The road to marriage can be fraught with uncertainty. Getting hitched is often the biggest decision a person makes in life. It’s easy to wonder if you’ve made the right decision – even as you walk down the aisle.
Much of that uncertainty can be avoided by with frank (read: probably uncomfortable) conversations in the early stages of your engagement. Here are five questions to ask before you start sending out wedding invites:
1. What’s your credit score?
Studies indicate that couples who have high credit scores are less likely to divorce, while those with divergent scores are more likely to split up. Money, stress, and infidelity are the top reasons for divorce, so it’s necessary for couples to discuss finances before they walk down the aisle.
A credit score can reveal how your partner handles their finances and how much they care. Credit reports show delinquent accounts, unpaid bills, and more. Your credit score reflects what’s in a credit report. It’s what lenders use to gauge a person’s creditworthiness. Think about it: if a bank won’t trust them with their money, can you?
2. Do you want kids?
In an era where being child-free is no longer as unusual as it once was, deciding whether or not to have kids is a conversation you should have before you tie the knot. If one of you wants kids but the other isn’t sure, that insecurity can spell doom for a relationship.
It’s also important to discuss how you want to raise your future children. You don’t need a dissertation on your parenting philosophy, but it may be helpful to talk about it beforehand. Fighting about the right way to parent is common for married couples and can lead to unnecessary dissent.
3. What do you want your future to look like?
Marriage is a decision you make for the present and the future, so it’s vital to know what kind of future you and your partner want. Do you want to move across the country or spend your youth traveling across the world? Do you want to settle down now and start your own business?
These questions can also depend on your significant other’s career. For example, if you’re married to someone in the military, your life may involve several cross-country moves or deployments. If your job is hectic, your partner may have to spend years waiting for you to get home at 10 p.m. That may not jive with an idea of a marriage where both people enjoy dinner together every night.
And what about retirement? If one of you just wants to have a house with lots of land and do a lot of sitting on the porch during retirement, but the other wants to get out and travel, things could get pretty strained with your relationship. If you’re working toward different life goals, it’s hard to work as a team.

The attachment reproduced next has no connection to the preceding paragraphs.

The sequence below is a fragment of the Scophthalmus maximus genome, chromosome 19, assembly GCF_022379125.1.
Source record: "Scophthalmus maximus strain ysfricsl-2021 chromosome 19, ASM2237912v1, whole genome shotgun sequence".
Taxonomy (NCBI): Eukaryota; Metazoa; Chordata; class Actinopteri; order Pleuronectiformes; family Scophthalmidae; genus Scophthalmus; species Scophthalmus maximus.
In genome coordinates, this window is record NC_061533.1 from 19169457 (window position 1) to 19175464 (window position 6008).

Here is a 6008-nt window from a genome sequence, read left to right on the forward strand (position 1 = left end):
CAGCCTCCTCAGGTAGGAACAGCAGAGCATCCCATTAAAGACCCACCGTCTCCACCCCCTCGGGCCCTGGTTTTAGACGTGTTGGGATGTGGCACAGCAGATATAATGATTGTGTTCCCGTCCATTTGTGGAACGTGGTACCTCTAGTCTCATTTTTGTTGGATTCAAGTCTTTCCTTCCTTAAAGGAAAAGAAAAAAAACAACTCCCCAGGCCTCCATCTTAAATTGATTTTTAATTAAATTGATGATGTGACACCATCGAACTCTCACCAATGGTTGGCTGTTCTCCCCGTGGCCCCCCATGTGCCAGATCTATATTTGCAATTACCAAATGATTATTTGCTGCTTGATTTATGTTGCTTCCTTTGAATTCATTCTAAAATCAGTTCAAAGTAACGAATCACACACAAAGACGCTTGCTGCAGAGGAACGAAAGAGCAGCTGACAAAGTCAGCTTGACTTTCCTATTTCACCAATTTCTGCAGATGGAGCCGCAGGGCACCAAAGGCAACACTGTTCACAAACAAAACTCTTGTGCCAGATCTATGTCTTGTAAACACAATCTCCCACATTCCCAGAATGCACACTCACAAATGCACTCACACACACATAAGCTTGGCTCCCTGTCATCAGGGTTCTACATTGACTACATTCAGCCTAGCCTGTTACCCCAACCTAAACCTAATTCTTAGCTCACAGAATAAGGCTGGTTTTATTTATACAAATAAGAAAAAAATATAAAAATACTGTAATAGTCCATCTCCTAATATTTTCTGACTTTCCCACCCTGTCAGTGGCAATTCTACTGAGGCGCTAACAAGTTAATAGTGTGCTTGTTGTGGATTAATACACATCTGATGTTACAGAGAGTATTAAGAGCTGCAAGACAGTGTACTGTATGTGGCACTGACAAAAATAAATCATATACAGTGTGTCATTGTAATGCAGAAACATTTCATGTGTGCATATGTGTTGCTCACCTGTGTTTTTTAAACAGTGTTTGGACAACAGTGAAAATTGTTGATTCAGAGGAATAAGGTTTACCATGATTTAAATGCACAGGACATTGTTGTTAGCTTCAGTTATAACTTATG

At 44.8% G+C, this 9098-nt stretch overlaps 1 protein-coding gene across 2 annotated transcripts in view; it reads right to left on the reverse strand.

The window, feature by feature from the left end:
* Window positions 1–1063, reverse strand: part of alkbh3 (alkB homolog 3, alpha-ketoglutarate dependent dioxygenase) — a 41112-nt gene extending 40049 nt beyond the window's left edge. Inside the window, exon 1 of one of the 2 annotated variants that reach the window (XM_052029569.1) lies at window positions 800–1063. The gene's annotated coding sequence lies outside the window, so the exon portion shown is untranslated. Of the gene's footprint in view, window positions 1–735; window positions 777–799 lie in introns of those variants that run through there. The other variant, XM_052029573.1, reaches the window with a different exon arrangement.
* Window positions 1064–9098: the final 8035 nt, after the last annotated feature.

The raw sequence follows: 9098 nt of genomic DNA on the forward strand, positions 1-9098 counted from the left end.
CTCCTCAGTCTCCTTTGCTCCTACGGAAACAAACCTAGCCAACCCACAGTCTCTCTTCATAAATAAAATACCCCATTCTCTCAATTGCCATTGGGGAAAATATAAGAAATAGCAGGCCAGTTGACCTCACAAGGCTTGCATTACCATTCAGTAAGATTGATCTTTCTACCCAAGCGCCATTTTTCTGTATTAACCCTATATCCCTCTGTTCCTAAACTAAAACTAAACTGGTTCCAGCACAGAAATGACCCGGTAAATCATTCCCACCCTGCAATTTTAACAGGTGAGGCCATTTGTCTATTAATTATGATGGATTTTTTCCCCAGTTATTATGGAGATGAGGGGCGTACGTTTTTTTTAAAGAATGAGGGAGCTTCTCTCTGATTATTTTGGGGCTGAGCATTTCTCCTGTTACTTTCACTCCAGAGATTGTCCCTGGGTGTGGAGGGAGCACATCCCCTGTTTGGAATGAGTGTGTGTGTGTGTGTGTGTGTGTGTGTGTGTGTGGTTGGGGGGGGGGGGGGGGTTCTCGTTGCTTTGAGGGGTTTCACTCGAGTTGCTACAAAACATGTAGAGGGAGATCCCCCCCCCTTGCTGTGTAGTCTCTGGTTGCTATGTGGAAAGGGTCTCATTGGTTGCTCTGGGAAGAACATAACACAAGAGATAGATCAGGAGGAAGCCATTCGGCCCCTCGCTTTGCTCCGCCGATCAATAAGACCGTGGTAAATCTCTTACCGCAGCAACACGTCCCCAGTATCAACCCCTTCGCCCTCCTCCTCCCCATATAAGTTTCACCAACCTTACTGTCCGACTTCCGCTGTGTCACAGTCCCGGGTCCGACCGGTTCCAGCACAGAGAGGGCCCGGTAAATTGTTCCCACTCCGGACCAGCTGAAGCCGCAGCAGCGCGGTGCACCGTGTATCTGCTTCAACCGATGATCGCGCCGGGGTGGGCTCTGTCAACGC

4. Are you religious?
While millennials are less religious than older generations, religion can still be a dividing line for couples. This may seem minor while you’re dating, but you may encounter trouble if one person wants to spend Sunday mornings at church while the other sleeps in.
This problem can be compounded if you have children and differing opinions on what kind religious upbringing they should have. These are questions to ask when your religious traditions might be different enough to cause confusion for your future children. You need to be on the same page, and ready to give ground to the convictions of your partner — and your partner should be willing to do the same for you.
Couples who celebrate different religions should also discuss the possibility of conversion. Some partners may assume that their significant other is willing to entertain the idea, even though they may be blissfully wrong. Discussing this beforehand is essential to starting a marriage off on the right foot.
5. What bothers you about me?
In every relationship, there are qualities about your sweetheart that drive you crazy. Sometimes it feels easier to keep those comments to yourself instead of sharing them, but holding back can make you resentful and passive-aggressive.
Ask your partner what bothers you about them and share what you find annoying. The ensuing conversation will show how compatible you are, as well as how you deal with conflict and different expectations.
Asking these questions does not guarantee you’ll stay together forever, but maintaining an open line of communication can ensure a happier, healthier marriage. Talking about the important things is a good habit to cultivate throughout your life. What better time to start than now?